Today is November 28 and the Navigate the Chaos question to consider is “how often are you in over your head?” American writer and comedian Elna Baker wrote “Impossible is just a big word thrown around by small men who find it easier to live in the world they’ve been given than to explore the power they have to change it. Impossible is not a fact. It’s an opinion. Impossible is not a declaration. It’s a dare. Impossible is potential. Impossible is temporary.”
If you want to navigate the chaos and translate one dream after another into reality you will need to come to an understanding with the word impossible. What is your current relationship with impossible? How often do you even think about your relationship with impossible? Have you often wondered how someone accomplished something you thought impossible? One such strategy people use to achieve the impossible is to be in over your head.
In a 2017 interview with Amelia Diamond published in “It’s Never Too Late: 3 Women on Second Chances and Changing Careers,” Polly Rodriguez, Chief Executive Officer, and founder of Unbound said:
“Be relentless and fearless about learning as much as you can. To be a successful entrepreneur, you have to enjoy constantly being in over your head. There is this sweet spot between, “I GOT THIS!!!” and “…Holy shit, I’m gonna barf” that you live in every single day. You also have to be obsessed with getting feedback from people who will tell you the truth. For Unbound, I got my friends who had never owned one of our products before to try one. Every single person was obsessed with the products after they used them, and that was how I knew we were onto something. I also think that, sometimes, you can just feel it in your bones. I could so clearly see what Unbound was destined to become and how it could be so much more than just selling products, but really giving women a sense of entitlement to enjoy their bodies.”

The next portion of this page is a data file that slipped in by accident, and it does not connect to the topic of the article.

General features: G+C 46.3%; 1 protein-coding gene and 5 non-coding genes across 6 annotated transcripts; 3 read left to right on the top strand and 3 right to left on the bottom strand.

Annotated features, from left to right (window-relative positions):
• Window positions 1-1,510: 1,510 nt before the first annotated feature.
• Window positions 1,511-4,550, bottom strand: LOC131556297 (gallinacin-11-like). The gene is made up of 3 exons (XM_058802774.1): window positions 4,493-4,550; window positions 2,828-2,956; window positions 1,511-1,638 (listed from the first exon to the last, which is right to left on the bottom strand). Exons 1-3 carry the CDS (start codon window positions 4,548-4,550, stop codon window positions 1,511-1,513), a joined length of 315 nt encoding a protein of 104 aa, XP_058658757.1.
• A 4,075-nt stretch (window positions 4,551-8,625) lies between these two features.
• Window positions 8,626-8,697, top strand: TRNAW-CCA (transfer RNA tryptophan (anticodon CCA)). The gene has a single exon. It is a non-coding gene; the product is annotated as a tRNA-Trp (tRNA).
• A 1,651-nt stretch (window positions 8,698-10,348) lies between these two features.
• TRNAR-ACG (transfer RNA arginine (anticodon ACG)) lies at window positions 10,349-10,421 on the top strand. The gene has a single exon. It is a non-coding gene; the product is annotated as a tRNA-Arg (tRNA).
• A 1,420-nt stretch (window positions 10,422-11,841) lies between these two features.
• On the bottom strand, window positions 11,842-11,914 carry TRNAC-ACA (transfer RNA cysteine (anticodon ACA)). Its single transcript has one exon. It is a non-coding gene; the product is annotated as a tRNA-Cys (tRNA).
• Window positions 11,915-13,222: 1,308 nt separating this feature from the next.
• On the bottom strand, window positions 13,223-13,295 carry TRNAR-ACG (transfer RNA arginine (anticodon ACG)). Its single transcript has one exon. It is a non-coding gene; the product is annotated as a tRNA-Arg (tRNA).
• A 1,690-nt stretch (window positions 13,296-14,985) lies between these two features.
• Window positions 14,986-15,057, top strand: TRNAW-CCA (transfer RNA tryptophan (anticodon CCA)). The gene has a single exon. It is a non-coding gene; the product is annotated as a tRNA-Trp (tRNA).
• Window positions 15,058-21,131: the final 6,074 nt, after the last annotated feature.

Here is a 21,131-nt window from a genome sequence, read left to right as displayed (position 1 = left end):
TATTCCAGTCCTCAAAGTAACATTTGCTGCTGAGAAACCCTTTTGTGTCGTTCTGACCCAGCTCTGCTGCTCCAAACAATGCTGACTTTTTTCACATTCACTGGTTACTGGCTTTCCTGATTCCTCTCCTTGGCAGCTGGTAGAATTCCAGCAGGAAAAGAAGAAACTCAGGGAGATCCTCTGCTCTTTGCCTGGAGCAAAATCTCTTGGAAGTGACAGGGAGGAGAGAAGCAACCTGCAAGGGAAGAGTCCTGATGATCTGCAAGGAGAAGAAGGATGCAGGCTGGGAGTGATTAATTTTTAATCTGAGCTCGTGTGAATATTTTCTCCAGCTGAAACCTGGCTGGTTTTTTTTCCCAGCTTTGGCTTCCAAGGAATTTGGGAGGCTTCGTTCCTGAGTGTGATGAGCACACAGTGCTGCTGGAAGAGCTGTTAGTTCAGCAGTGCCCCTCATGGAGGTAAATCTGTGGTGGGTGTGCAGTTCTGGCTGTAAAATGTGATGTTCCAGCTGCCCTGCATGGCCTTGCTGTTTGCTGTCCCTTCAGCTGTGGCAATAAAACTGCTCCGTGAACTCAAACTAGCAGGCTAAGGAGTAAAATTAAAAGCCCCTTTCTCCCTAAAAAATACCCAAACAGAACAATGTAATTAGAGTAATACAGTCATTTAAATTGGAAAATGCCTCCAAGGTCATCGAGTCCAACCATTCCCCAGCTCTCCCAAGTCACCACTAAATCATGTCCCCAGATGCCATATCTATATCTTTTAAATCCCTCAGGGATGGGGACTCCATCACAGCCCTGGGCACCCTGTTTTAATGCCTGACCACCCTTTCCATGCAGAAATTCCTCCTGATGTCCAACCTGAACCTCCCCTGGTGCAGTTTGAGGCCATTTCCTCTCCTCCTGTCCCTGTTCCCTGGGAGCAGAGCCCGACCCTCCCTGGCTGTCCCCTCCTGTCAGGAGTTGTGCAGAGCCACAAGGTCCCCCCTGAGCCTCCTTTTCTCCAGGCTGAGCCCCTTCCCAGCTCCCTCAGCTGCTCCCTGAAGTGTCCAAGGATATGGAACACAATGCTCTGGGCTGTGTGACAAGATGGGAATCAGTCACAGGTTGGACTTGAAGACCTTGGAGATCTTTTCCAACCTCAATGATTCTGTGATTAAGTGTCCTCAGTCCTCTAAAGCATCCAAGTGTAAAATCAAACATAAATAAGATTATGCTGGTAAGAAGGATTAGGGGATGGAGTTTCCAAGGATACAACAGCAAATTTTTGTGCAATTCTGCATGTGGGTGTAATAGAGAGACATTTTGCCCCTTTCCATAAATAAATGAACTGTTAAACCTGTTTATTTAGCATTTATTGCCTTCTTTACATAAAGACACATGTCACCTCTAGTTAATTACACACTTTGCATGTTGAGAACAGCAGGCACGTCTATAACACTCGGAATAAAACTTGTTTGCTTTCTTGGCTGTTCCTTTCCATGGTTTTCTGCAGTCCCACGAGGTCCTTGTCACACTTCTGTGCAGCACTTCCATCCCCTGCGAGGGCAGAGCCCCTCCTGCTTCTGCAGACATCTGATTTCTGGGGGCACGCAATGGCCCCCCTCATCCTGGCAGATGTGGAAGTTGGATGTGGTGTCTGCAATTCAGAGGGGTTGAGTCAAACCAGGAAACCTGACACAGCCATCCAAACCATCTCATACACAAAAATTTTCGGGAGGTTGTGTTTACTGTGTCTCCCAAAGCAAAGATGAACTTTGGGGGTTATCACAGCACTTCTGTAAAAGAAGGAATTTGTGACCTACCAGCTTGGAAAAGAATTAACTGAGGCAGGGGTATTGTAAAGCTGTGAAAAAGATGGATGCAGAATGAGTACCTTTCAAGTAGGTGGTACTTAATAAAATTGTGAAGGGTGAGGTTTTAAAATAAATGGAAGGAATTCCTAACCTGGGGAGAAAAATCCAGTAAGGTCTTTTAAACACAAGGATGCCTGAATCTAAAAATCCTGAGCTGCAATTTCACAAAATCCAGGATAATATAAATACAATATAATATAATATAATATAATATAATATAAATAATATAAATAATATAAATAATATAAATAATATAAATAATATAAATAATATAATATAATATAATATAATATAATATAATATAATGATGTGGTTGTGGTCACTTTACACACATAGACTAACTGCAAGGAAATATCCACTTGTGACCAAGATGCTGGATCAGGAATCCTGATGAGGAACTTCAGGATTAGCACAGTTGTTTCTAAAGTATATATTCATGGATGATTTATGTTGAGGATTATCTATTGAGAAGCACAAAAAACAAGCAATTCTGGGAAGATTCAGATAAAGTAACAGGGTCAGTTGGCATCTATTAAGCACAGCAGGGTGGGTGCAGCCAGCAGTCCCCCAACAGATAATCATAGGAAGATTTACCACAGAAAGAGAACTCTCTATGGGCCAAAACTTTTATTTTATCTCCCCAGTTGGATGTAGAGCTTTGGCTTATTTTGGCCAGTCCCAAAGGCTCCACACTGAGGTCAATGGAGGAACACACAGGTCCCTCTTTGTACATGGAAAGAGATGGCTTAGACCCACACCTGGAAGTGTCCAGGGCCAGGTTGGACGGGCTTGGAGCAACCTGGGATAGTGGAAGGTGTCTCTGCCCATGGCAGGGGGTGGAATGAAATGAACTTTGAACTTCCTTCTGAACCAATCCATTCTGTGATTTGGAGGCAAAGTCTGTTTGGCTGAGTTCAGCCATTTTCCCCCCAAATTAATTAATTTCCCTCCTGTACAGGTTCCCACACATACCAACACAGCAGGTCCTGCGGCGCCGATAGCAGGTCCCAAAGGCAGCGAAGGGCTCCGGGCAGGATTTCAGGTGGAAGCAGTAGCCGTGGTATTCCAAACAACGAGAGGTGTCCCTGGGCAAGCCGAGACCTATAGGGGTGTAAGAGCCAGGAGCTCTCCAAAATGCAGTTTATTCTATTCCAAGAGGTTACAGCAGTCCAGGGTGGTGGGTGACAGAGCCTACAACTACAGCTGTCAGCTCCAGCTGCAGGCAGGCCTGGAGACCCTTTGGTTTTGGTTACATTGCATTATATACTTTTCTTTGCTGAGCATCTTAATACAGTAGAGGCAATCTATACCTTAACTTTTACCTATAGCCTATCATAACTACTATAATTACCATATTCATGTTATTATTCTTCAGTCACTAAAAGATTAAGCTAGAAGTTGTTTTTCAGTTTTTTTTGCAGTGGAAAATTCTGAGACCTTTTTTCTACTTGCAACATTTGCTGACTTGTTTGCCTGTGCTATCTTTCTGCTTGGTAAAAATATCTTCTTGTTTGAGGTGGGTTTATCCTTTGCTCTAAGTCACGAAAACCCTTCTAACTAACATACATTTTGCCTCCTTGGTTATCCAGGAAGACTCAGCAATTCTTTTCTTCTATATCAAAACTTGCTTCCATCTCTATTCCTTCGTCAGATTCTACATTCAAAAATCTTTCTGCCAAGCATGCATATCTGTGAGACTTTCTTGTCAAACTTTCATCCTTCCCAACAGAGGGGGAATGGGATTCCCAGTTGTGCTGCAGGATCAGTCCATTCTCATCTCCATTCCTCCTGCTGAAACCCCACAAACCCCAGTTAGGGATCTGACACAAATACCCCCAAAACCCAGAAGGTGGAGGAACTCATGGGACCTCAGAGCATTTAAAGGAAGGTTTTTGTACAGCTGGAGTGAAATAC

When you are in over your head you look for strategies to deal with the present situation. For Rodriguez she obsessed over customer feedback to help find her way forward. Another strategy people use is to buy time. Buying time allows you space to respond to a stimulus. Sometimes when you are in over your head creating enough space between stimulus and response allows you to figure out a way forward. There is an oft told legend that illustrates this point.
According to legend, when a king sentenced a man to death the man told the king he could teach a horse to fly in two years’ time. The king granted him permission. Hearing of this the man’s family thought him insane. “Don’t worry,” he told his family. “First, no one has ever tried to teach a horse to fly, and the horse might well learn. Secondly, the king is already old, and he might die. Thirdly, the horse might die and then I will be given another two years to teach the new horse. And even if everything remains exactly as it is, I will still have gained two years of life.” So, yes, telling the king that he could teach a horse to fly placed the man in a situation where he was in over his head. But he relied on a strategy that would allow him to buy time. For some people who navigate the chaos, being constantly in over their head is the preferred way to go through life.
For example, financial planner and author Carl Richards noted in a September 25, 2017 New York Times piece “I’ve learned to prefer being in over my head. It is definitely scary; that never changes. But it also forces me to perform in ways that the shallow end never does. I go from thinking I am capable of ‘X’ to very quickly performing twice or three times that amount — and sometimes even 10x. Think of being in over your head as a little magic box. In one side goes the old you and out the other side comes a 2x or 10x version of yourself. Wouldn’t you buy a box like that if you could? The truth is you don’t have to buy anything. All you have to do is confront your fears and dive in deep.”
How often are you in over your head?
Who or what is stopping you from getting in over your head?
If you are not getting in over your head, what are you afraid of?